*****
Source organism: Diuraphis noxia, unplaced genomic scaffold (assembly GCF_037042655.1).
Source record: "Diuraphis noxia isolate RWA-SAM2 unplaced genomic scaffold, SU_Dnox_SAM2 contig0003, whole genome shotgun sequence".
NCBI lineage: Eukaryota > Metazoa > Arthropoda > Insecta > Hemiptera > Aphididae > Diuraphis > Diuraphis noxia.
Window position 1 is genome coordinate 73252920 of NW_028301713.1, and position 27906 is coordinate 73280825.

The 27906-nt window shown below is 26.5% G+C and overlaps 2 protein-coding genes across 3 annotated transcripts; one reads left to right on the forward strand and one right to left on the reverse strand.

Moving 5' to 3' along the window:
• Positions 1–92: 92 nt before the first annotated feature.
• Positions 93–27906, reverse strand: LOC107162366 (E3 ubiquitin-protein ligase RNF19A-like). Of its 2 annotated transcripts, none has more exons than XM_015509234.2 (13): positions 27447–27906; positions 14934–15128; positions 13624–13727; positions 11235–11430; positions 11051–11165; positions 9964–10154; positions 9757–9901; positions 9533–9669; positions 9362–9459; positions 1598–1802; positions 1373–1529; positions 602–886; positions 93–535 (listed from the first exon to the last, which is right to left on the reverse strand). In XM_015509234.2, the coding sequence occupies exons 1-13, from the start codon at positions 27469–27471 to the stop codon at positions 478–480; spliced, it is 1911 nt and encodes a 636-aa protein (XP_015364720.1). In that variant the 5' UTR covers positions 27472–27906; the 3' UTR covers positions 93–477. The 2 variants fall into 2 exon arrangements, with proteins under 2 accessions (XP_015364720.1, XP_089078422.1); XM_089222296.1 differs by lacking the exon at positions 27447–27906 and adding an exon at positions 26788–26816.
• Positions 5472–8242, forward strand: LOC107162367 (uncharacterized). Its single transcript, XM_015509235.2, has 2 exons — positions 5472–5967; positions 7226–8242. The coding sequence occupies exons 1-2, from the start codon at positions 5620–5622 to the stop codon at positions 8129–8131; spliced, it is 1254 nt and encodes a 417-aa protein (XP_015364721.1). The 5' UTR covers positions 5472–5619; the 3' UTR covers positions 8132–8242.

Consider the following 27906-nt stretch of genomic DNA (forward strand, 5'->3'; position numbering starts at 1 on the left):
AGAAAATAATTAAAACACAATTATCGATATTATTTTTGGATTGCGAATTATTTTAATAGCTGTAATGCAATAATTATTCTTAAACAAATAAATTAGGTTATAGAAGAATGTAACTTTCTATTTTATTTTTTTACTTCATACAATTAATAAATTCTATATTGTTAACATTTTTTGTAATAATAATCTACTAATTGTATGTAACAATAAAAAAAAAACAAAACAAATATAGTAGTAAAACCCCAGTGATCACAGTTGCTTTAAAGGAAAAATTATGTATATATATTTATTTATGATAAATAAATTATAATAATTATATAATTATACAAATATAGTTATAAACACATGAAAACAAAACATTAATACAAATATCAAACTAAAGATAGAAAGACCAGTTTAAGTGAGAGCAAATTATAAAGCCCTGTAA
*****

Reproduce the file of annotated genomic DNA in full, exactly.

Source organism: Diuraphis noxia, unplaced genomic scaffold (assembly GCF_037042655.1).
Source record: "Diuraphis noxia isolate RWA-SAM2 unplaced genomic scaffold, SU_Dnox_SAM2 contig0003, whole genome shotgun sequence".
NCBI lineage: Eukaryota > Metazoa > Arthropoda > Insecta > Hemiptera > Aphididae > Diuraphis > Diuraphis noxia.
Window position 1 is genome coordinate 73252920 of NW_028301713.1, and position 27906 is coordinate 73280825.

The 27906-nt window shown below is 26.5% G+C and overlaps 2 protein-coding genes across 3 annotated transcripts; one reads left to right on the forward strand and one right to left on the reverse strand.

Moving 5' to 3' along the window:
• Positions 1–92: 92 nt before the first annotated feature.
• Positions 93–27906, reverse strand: LOC107162366 (E3 ubiquitin-protein ligase RNF19A-like). Of its 2 annotated transcripts, none has more exons than XM_015509234.2 (13): positions 27447–27906; positions 14934–15128; positions 13624–13727; positions 11235–11430; positions 11051–11165; positions 9964–10154; positions 9757–9901; positions 9533–9669; positions 9362–9459; positions 1598–1802; positions 1373–1529; positions 602–886; positions 93–535 (listed from the first exon to the last, which is right to left on the reverse strand). In XM_015509234.2, the coding sequence occupies exons 1-13, from the start codon at positions 27469–27471 to the stop codon at positions 478–480; spliced, it is 1911 nt and encodes a 636-aa protein (XP_015364720.1). In that variant the 5' UTR covers positions 27472–27906; the 3' UTR covers positions 93–477. The 2 variants fall into 2 exon arrangements, with proteins under 2 accessions (XP_015364720.1, XP_089078422.1); XM_089222296.1 differs by lacking the exon at positions 27447–27906 and adding an exon at positions 26788–26816.
• Positions 5472–8242, forward strand: LOC107162367 (uncharacterized). Its single transcript, XM_015509235.2, has 2 exons — positions 5472–5967; positions 7226–8242. The coding sequence occupies exons 1-2, from the start codon at positions 5620–5622 to the stop codon at positions 8129–8131; spliced, it is 1254 nt and encodes a 417-aa protein (XP_015364721.1). The 5' UTR covers positions 5472–5619; the 3' UTR covers positions 8132–8242.

Consider the following 27906-nt stretch of genomic DNA (forward strand, 5'->3'; position numbering starts at 1 on the left):
AGAAAATAATTAAAACACAATTATCGATATTATTTTTGGATTGCGAATTATTTTAATAGCTGTAATGCAATAATTATTCTTAAACAAATAAATTAGGTTATAGAAGAATGTAACTTTCTATTTTATTTTTTTACTTCATACAATTAATAAATTCTATATTGTTAACATTTTTTGTAATAATAATCTACTAATTGTATGTAACAATAAAAAAAAAACAAAACAAATATAGTAGTAAAACCCCAGTGATCACAGTTGCTTTAAAGGAAAAATTATGTATATATATTTATTTATGATAAATAAATTATAATAATTATATAATTATACAAATATAGTTATAAACACATGAAAACAAAACATTAATACAAATATCAAACTAAAGATAGAAAGACCAGTTTAAGTGAGAGCAAATTATAAAGCCCTGTAA